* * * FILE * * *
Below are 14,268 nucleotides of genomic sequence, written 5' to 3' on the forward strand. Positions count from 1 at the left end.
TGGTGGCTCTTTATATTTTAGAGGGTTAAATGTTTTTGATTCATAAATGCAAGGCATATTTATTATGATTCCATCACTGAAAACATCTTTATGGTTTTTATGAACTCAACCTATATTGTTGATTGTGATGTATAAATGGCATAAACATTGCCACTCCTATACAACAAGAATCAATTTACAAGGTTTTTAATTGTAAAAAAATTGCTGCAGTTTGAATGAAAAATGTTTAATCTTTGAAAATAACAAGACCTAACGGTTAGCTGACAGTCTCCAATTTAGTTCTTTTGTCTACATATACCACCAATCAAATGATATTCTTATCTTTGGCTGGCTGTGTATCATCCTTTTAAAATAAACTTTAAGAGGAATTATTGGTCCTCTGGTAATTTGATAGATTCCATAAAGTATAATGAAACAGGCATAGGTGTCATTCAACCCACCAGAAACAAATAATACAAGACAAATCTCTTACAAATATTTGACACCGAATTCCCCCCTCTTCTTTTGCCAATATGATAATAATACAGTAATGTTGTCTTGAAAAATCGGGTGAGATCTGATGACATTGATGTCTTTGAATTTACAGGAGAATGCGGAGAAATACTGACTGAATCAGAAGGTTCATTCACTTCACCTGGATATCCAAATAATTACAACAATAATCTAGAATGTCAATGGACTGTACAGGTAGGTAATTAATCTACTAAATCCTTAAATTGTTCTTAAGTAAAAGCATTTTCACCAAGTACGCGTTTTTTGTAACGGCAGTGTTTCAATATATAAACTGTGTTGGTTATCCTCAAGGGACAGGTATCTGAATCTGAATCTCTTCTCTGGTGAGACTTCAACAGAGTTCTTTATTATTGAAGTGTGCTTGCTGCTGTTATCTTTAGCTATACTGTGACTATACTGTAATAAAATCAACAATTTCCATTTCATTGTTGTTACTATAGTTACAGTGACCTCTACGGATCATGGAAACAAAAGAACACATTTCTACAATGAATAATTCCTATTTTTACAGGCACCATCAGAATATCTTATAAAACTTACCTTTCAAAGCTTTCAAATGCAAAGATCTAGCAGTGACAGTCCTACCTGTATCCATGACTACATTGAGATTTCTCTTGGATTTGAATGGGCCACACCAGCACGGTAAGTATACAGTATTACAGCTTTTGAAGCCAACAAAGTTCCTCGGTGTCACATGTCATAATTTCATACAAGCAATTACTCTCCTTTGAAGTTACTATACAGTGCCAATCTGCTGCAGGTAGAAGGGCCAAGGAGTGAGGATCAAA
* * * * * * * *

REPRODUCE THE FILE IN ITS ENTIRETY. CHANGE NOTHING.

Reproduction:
Below are 14,268 nucleotides of genomic sequence, written 5' to 3' on the forward strand. Positions count from 1 at the left end.
TGGTGGCTCTTTATATTTTAGAGGGTTAAATGTTTTTGATTCATAAATGCAAGGCATATTTATTATGATTCCATCACTGAAAACATCTTTATGGTTTTTATGAACTCAACCTATATTGTTGATTGTGATGTATAAATGGCATAAACATTGCCACTCCTATACAACAAGAATCAATTTACAAGGTTTTTAATTGTAAAAAAATTGCTGCAGTTTGAATGAAAAATGTTTAATCTTTGAAAATAACAAGACCTAACGGTTAGCTGACAGTCTCCAATTTAGTTCTTTTGTCTACATATACCACCAATCAAATGATATTCTTATCTTTGGCTGGCTGTGTATCATCCTTTTAAAATAAACTTTAAGAGGAATTATTGGTCCTCTGGTAATTTGATAGATTCCATAAAGTATAATGAAACAGGCATAGGTGTCATTCAACCCACCAGAAACAAATAATACAAGACAAATCTCTTACAAATATTTGACACCGAATTCCCCCCTCTTCTTTTGCCAATATGATAATAATACAGTAATGTTGTCTTGAAAAATCGGGTGAGATCTGATGACATTGATGTCTTTGAATTTACAGGAGAATGCGGAGAAATACTGACTGAATCAGAAGGTTCATTCACTTCACCTGGATATCCAAATAATTACAACAATAATCTAGAATGTCAATGGACTGTACAGGTAGGTAATTAATCTACTAAATCCTTAAATTGTTCTTAAGTAAAAGCATTTTCACCAAGTACGCGTTTTTTGTAACGGCAGTGTTTCAATATATAAACTGTGTTGGTTATCCTCAAGGGACAGGTATCTGAATCTGAATCTCTTCTCTGGTGAGACTTCAACAGAGTTCTTTATTATTGAAGTGTGCTTGCTGCTGTTATCTTTAGCTATACTGTGACTATACTGTAATAAAATCAACAATTTCCATTTCATTGTTGTTACTATAGTTACAGTGACCTCTACGGATCATGGAAACAAAAGAACACATTTCTACAATGAATAATTCCTATTTTTACAGGCACCATCAGAATATCTTATAAAACTTACCTTTCAAAGCTTTCAAATGCAAAGATCTAGCAGTGACAGTCCTACCTGTATCCATGACTACATTGAGATTTCTCTTGGATTTGAATGGGCCACACCAGCACGGTAAGTATACAGTATTACAGCTTTTGAAGCCAACAAAGTTCCTCGGTGTCACATGTCATAATTTCATACAAGCAATTACTCTCCTTTGAAGTTACTATACAGTGCCAATCTGCTGCAGGTAGAAGGGCCAAGGAGTGAGGATCAAA